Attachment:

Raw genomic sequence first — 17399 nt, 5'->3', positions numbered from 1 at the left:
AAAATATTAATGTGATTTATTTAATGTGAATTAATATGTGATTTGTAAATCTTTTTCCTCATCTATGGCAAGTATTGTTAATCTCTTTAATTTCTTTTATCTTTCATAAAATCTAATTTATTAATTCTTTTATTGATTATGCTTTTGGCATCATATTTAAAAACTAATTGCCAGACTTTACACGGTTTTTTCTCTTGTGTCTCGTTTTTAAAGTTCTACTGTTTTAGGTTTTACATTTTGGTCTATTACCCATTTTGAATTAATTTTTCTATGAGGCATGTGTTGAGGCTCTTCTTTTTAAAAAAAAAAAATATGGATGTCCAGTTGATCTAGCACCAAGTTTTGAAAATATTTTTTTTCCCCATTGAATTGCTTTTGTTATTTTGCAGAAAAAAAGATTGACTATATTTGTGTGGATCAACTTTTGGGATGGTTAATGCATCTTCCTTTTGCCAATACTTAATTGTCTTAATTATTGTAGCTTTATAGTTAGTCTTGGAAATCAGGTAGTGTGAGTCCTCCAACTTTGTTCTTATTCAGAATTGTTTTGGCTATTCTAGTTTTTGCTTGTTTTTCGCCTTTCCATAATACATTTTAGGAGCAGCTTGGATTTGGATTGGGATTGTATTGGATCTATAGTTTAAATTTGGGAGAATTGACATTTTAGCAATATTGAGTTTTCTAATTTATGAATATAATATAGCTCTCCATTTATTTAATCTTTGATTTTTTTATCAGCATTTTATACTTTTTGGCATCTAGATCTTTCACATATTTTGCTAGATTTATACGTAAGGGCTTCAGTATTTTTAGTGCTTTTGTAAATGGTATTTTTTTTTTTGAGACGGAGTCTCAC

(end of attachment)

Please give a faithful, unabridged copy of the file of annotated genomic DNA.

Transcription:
Raw genomic sequence first — 17399 nt, 5'->3', positions numbered from 1 at the left:
AAAATATTAATGTGATTTATTTAATGTGAATTAATATGTGATTTGTAAATCTTTTTCCTCATCTATGGCAAGTATTGTTAATCTCTTTAATTTCTTTTATCTTTCATAAAATCTAATTTATTAATTCTTTTATTGATTATGCTTTTGGCATCATATTTAAAAACTAATTGCCAGACTTTACACGGTTTTTTCTCTTGTGTCTCGTTTTTAAAGTTCTACTGTTTTAGGTTTTACATTTTGGTCTATTACCCATTTTGAATTAATTTTTCTATGAGGCATGTGTTGAGGCTCTTCTTTTTAAAAAAAAAAAATATGGATGTCCAGTTGATCTAGCACCAAGTTTTGAAAATATTTTTTTTCCCCATTGAATTGCTTTTGTTATTTTGCAGAAAAAAAGATTGACTATATTTGTGTGGATCAACTTTTGGGATGGTTAATGCATCTTCCTTTTGCCAATACTTAATTGTCTTAATTATTGTAGCTTTATAGTTAGTCTTGGAAATCAGGTAGTGTGAGTCCTCCAACTTTGTTCTTATTCAGAATTGTTTTGGCTATTCTAGTTTTTGCTTGTTTTTCGCCTTTCCATAATACATTTTAGGAGCAGCTTGGATTTGGATTGGGATTGTATTGGATCTATAGTTTAAATTTGGGAGAATTGACATTTTAGCAATATTGAGTTTTCTAATTTATGAATATAATATAGCTCTCCATTTATTTAATCTTTGATTTTTTTATCAGCATTTTATACTTTTTGGCATCTAGATCTTTCACATATTTTGCTAGATTTATACGTAAGGGCTTCAGTATTTTTAGTGCTTTTGTAAATGGTATTTTTTTTTTTGAGACGGAGTCTCAC